The patella is the kneecap for both . It’s attached to the shinbone at one end & to powerful thigh muscles at the other end. It sits at the front of the stifle joint (the knee joint in dogs & cats). When the knee functions normally, the patella rides smoothly along a groove in the femur. This groove is there to keep the patella where it belongs, which will allow for increased joint flexibility & provide leverage to the knee.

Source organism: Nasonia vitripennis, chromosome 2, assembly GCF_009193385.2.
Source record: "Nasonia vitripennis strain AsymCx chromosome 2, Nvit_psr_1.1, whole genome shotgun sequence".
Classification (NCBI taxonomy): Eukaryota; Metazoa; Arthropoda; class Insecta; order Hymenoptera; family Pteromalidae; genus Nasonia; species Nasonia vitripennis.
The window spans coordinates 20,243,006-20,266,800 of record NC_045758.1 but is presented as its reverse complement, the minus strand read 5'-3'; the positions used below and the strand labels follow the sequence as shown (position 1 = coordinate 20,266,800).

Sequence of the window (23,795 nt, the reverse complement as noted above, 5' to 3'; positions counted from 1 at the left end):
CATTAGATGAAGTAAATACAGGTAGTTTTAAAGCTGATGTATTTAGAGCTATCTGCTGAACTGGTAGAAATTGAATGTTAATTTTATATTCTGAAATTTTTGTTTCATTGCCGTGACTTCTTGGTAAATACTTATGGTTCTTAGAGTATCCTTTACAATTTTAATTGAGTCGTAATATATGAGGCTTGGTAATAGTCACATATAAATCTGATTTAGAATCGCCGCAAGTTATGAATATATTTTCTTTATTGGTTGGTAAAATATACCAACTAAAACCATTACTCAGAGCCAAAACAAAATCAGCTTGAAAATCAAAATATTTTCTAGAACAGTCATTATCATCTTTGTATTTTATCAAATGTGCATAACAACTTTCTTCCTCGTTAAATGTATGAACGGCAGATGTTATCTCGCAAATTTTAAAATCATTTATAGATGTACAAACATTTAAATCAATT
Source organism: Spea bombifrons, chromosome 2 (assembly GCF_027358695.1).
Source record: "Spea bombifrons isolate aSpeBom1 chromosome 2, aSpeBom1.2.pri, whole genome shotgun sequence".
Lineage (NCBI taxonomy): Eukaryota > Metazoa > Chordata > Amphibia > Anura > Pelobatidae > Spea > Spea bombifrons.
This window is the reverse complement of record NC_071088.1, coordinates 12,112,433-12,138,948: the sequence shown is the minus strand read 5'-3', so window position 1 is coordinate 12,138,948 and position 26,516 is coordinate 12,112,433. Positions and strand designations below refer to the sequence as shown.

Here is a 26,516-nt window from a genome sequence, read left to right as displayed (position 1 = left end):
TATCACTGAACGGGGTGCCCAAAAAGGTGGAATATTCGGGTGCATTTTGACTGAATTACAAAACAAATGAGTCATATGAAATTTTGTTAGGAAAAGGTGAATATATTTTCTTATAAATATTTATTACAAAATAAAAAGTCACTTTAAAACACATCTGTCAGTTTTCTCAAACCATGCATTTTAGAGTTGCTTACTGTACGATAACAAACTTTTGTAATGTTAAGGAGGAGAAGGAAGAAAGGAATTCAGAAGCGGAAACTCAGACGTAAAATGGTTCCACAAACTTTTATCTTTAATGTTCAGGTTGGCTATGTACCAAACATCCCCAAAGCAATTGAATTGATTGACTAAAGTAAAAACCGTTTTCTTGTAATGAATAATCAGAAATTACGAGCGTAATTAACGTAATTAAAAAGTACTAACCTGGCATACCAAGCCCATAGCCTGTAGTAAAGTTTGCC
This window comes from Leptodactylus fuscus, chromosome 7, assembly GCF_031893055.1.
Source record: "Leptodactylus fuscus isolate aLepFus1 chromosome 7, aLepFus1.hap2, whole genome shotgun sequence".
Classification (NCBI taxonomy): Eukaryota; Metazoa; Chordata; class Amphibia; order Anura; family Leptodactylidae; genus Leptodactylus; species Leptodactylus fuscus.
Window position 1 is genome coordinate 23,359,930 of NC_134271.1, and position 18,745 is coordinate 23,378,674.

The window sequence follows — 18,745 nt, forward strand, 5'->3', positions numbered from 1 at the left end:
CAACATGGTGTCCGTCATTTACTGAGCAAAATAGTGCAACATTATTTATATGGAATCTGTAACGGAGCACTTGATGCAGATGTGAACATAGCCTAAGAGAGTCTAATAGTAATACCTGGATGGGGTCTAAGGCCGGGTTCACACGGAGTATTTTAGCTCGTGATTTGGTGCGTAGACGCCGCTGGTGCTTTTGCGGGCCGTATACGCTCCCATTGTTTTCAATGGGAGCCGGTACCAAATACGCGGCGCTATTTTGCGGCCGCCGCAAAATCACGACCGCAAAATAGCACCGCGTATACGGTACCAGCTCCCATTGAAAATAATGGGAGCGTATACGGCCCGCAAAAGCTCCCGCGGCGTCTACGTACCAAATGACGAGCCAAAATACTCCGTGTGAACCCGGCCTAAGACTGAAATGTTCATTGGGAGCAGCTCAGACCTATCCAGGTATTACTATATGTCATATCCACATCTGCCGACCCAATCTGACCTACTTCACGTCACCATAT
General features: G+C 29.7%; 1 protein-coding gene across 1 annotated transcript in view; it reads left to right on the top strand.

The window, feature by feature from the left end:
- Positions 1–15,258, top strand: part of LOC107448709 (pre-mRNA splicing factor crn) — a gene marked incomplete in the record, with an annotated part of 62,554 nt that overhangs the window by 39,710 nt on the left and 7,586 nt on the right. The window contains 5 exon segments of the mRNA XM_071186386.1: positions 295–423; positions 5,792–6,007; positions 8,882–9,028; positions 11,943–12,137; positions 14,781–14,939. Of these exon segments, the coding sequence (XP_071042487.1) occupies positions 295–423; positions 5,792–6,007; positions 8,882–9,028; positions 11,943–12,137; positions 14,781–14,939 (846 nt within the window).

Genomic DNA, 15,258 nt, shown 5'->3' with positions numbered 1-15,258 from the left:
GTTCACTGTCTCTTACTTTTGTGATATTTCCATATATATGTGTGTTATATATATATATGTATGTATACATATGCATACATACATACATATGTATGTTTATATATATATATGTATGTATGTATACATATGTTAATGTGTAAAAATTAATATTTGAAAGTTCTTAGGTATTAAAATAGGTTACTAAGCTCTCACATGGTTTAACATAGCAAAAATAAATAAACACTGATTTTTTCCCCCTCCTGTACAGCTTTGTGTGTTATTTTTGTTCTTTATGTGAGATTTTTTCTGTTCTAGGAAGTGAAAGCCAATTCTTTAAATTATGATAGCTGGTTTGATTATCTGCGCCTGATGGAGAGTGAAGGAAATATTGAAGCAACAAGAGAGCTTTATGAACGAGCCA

A luxatingpatella occurs when the groove of the femur is too shallow, causing the patella to slide out of place & move too far to one side or the other. This can lead to a weakening of the ligaments which hold the patella in place. The condition is more common in toy dogs but it could affect or larger dogs. Occasionally it’s caused by trauma but most of the time it’s a genetic birth defect known as “polygenic trait.” Luxating patella generally presents by six months of age. Its appearance could be relatively subtle. You might notice a skip in your pets step bunnyhop or they might hold one paw in the air & not let it touch the ground. It might appear that only one leg is affected but often both knees will suffer from the same condition. A luxating patella can be felt from the outside & you’ll be able to actually move the kneecap out of place. Large dogs who suffer from luxating patella tend to have other conditions as well. Likely, they’ll have poor skeletal alignment & stand knock-kneed. Luxating patella falls into one of 4 categoriesories: Grade I: patella can be luxated manually but won’t move by itself. It will naturally return to its normal position if left alone. Grade II: patella might spontaneously luxate but can return to normal position either manually or when the pet straightens the stifle joint. Grade III: patella remains luxated most of the time but can be moved back into the correct position manually. Grade IV: patella is permanently luxated & can’t be repositioned. Should your pet require surgery, your veterinarian & staff will provide detailed instructions for you to follow pre & postoperatively.